The Obama administration’s foot-dragging on the Keystone XL pipeline may be pleasing environmentalists but it’s damaging economic and political ties between the U.S. and its biggest trading partner: Canada.
The Canadian government has been lobbying the Obama administration to approve the pipeline for years now, but the White House has been bowing to environmentalist pressure instead by continually delaying its decision on the project.
“I think Keystone has hurt US-Canadian relations quite a bit,” said Kenneth Green, senior director for the Center for Natural Resources at the Canadian think tank the Fraser Institute. Green added:
Canadians are very aware that they’re being snubbed in the one market that is almost 100 percent of the market for exporting oil, but is a market ostensibly protected through NAFTA, which was put in place to specifically make sure that the US had access to Canadian oil, and now the US is basically ignoring it now when it’s convenient. So it seems on a number of fronts Canada is reasonably insulted by the US decision.
The Obama administration has been reviewing the Keystone XL pipeline since 2008, more than 2,100 days. Canada’s conservative-led government has been pushing hard for the pipeline to be approved in order to export oil sands from Alberta to Gulf Coast refineries.
Republicans and some energy state Democrats have joined the Canadian government and the oil industry in lobbying for the approval of the $7 billion pipeline project, arguing that the pipeline would increase North American energy security and boost the economy.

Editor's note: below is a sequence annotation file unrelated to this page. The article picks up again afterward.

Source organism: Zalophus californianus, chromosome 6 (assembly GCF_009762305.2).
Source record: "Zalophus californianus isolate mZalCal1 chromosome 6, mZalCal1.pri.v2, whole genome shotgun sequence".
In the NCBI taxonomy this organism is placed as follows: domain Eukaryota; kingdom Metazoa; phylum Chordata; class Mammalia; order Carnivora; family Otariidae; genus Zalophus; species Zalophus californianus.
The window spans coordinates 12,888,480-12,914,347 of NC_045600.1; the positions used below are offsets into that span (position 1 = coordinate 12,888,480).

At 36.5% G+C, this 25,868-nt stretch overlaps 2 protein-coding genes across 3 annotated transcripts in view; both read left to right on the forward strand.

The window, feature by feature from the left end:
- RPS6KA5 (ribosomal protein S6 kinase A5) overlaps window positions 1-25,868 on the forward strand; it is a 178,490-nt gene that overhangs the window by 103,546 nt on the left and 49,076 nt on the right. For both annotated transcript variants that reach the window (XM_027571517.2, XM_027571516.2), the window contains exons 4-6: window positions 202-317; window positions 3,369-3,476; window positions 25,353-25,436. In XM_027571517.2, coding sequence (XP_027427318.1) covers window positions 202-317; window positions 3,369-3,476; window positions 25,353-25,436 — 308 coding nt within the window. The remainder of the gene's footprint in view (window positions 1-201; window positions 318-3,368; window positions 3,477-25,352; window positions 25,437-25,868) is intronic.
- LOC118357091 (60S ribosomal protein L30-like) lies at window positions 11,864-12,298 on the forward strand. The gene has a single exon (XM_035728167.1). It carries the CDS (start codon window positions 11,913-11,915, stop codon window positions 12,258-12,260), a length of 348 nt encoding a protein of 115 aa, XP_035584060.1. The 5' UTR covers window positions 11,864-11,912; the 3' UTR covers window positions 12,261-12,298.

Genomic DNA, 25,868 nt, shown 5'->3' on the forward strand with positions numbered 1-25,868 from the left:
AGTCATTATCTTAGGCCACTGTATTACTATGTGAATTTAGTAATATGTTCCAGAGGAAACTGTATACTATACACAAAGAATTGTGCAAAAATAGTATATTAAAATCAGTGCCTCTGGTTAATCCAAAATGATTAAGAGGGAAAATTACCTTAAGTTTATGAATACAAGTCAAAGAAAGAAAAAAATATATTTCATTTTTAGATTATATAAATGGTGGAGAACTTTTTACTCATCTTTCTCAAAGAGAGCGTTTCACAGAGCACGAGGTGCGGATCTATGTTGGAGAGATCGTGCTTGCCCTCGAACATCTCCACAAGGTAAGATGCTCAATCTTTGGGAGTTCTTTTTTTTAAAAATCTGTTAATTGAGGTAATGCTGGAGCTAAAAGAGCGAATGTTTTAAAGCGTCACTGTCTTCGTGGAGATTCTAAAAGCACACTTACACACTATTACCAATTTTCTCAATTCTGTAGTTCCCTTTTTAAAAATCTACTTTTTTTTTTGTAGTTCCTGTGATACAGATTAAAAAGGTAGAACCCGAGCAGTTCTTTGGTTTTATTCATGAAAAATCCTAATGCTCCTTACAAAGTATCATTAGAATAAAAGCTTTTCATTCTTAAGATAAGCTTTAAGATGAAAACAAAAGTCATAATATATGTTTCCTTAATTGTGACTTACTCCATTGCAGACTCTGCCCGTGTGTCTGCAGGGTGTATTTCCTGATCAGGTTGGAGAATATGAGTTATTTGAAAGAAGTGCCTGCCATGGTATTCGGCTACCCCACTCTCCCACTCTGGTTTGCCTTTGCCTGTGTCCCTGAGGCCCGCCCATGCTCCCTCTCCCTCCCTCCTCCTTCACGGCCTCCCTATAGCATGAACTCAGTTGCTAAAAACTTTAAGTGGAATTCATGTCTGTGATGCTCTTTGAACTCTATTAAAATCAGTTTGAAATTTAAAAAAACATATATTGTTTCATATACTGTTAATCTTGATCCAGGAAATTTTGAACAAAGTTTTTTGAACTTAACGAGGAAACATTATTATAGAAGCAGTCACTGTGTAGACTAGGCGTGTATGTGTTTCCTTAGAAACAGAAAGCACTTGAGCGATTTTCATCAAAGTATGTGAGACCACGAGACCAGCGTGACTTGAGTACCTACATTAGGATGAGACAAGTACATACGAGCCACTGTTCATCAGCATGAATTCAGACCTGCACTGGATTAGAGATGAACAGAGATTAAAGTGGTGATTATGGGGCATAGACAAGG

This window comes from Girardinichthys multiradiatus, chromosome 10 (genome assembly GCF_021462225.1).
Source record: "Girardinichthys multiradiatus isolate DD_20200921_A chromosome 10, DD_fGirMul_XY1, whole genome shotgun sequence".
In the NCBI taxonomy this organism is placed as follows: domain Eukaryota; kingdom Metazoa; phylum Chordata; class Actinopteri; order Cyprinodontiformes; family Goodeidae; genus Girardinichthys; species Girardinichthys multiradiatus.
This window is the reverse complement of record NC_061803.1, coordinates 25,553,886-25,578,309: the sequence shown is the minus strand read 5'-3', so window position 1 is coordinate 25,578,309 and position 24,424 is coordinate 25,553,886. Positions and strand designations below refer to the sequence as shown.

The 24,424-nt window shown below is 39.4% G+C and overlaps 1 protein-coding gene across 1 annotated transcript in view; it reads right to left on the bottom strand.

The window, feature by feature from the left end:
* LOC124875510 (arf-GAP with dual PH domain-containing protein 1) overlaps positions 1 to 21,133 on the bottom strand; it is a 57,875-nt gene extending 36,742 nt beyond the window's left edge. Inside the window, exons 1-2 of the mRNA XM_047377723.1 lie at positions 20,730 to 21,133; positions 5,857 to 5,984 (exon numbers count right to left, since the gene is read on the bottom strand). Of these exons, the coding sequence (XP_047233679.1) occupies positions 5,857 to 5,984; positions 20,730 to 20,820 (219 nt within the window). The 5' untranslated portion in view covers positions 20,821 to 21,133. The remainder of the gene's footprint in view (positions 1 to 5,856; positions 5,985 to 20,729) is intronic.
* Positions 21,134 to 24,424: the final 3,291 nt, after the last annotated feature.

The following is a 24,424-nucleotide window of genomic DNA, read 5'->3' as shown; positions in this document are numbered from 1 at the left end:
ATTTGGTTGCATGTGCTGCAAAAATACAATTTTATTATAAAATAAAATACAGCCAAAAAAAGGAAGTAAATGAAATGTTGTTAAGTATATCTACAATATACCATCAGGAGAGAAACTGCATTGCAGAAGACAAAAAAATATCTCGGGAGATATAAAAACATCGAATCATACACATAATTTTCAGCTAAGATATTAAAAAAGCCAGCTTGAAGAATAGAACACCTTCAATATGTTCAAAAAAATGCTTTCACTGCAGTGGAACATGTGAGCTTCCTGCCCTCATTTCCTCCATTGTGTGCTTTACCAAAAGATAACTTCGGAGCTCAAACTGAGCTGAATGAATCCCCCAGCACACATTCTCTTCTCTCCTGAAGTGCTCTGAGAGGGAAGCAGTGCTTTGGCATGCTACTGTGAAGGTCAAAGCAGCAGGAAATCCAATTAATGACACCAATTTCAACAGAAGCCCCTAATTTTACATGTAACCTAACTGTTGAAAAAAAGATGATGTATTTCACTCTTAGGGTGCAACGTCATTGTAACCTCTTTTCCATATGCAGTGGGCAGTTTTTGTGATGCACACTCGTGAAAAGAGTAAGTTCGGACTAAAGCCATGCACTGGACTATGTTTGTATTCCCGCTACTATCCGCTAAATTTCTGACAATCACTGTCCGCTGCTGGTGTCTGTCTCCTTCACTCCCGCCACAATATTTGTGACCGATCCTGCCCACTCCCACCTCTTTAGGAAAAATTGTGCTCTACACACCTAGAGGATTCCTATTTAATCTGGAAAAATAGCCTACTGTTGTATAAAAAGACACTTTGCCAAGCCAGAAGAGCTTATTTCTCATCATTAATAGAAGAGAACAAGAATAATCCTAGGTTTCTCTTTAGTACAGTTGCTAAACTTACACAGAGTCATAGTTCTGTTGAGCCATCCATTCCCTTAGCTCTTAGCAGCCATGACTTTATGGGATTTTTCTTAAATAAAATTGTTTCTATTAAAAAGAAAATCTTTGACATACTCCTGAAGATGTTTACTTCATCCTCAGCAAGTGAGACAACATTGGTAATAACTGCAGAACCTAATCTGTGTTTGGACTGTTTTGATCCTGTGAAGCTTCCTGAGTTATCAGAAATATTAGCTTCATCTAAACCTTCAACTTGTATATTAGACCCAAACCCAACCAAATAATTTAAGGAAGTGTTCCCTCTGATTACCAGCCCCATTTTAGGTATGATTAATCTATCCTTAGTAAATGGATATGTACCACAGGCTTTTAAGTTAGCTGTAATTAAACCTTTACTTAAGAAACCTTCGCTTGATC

Alaska Republican Sen. Lisa Murkowski said last week:
The jobs, economic activity, and energy security that the Keystone XL pipeline will provide are clearly in the public interest. It’s time to move forward.
Republicans are united on Keystone XL. We will work to advance this for the good of the country, but the Democratic majority leader [Harry Reid of Nevada] is the only person who can bring it up for a vote before the full Senate. The ball is now in his court.
But the Obama administration’s foot-dragging is hurting political and business relations with America’s friendly northern neighbor. If the U.S. doesn’t want more oil sands, then Canada will sell its valuable natural resources to other buyers.
Last week, the Canadian government conditionally approved the Enbridge Northern Gateway pipeline, which would send oil sands 730 miles to Canada’s west coast instead of the U.S. Gulf Coast. Pipeline company Kinder Morgan is also proposing an expansion of its Trans Mountain pipeline that would also bring Albertan oil sands to Canada’s west coast.
TransCanada, the company behind Keystone XL, may also move ahead with an $11 billion pipeline to Canada’s east coast. The Energy East pipeline would be the largest oil pipeline in North America and transport 1.1 million barrels of oil from Alberta to the east coast of Canada per day — Keystone XL would move 700,000 barrels per day.
Also of note is that pipelines to Canada’s coasts have galvanized support from Canadian politicians who are opposed to the Keystone XL pipeline.
Said Thomas Mulcair, leader of the federal New Democratic Party, said at a Bloomberg economic summit last month:
We view the Energy East project a step in the right direction. It’s also forcing Canadian politics to respond in an unnaturally rapid way to changes in oil production, so even though Canada was inevitably going to look to coastal access to export to China and so forth, they’re having to do negotiations now with a greater sense of urgency … and possibly crowding out and competing against other resources, like moving minerals and moving food.